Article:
This concept is counterintuitive for many people. But now that you have a clear goal, you know where your readers are, where you’re going to be taking them, and how you’re going to bridge that gap, you can think about the best way to get them started with this process. All that empathy and thought you’ve put into the journey your readers are going to take with you should make it pretty easy to figure out what’s going to appeal to them as they’re starting this process.

It could be a scaled down version of the end product or service. It could be something that introduces your audience to the way you work. It could be audio, a mini course, a meditation, a book of art, anything. As long as it’s genuinely useful to them — remember access to their brainspace is a privilege — and matched to where they are at the beginning of the campaign, it’s fair game.

And once you’ve done that, all that’s left is to schedule your emails, schedule a time to check in with your metrics, and let the campaign do its thing!

TL;DR for Creating an Email Campaign that Works

The quick and dirty version:

  • Mindset has to come first. Empathy and respect for the people on the other end will give that magic touch to your emails.
  • Then decide on your goal for your sequence: what you want people to do as a result of the campaign. This has to be something you can track, because otherwise, how will you know whether your campaign is working or not?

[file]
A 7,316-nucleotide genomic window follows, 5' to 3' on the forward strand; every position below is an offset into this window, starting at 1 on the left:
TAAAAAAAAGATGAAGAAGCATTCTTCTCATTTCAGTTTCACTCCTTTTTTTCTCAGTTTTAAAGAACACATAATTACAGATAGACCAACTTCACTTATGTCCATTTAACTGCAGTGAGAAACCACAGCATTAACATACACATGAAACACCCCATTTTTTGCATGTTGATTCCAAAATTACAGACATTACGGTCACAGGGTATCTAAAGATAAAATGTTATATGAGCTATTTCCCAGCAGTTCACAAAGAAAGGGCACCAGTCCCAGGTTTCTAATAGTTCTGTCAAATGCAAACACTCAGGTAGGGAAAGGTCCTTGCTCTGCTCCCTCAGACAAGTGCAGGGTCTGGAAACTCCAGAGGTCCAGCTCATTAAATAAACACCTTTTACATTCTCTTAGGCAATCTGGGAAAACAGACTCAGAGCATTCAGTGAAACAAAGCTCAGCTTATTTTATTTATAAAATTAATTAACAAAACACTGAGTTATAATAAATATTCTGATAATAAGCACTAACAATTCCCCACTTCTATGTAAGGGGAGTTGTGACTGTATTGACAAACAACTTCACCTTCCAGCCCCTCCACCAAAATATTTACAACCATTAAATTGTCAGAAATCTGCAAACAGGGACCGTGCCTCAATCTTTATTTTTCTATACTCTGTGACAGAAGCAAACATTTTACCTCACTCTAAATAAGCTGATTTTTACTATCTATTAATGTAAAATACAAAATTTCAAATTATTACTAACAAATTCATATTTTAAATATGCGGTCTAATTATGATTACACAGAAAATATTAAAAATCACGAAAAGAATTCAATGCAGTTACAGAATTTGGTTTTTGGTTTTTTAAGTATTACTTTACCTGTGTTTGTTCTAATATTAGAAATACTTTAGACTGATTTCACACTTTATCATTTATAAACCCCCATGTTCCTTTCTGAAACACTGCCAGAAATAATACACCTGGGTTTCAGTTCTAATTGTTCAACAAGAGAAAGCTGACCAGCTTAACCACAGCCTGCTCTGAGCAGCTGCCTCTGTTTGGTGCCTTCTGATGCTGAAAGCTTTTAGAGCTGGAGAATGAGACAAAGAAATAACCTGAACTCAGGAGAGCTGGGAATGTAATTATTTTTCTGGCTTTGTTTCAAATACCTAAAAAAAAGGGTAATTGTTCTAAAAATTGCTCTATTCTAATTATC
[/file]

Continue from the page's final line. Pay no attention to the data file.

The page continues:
• Reverse engineer your campaign based on that goal. Think about the information, process of learning, mindset shift, and sense of your business they’re going to need before they can say yes to your call to action.

It’s all about making it as easy as possible for them to say yes.

And by going into it like a human, creating a campaign that’s designed to bridge the gap and get them ready to respond, and starting them off with a trigger that meets them just where they are now, that’s just what you’ll be doing.

Now it’s your turn: What was your biggest takeaway from Rachel’s tips? Are you ready to create your effective email campaign? Tell us about it – we’d love to see the final results!

About the Author:

Rachel Allen Guest BloggerRachel Allen is the founder of Bolt from the Blue Copywriting, where she helps small and brave business owners like you shake up the world one industry at a time with devastatingly incisive copy and content that gets right to the heart of who you are and makes your readers’ synapses sparkle.

Like what you see? There’s more at BoltfromtheBlueCopywriting.com, on Twitter, and on Facebook.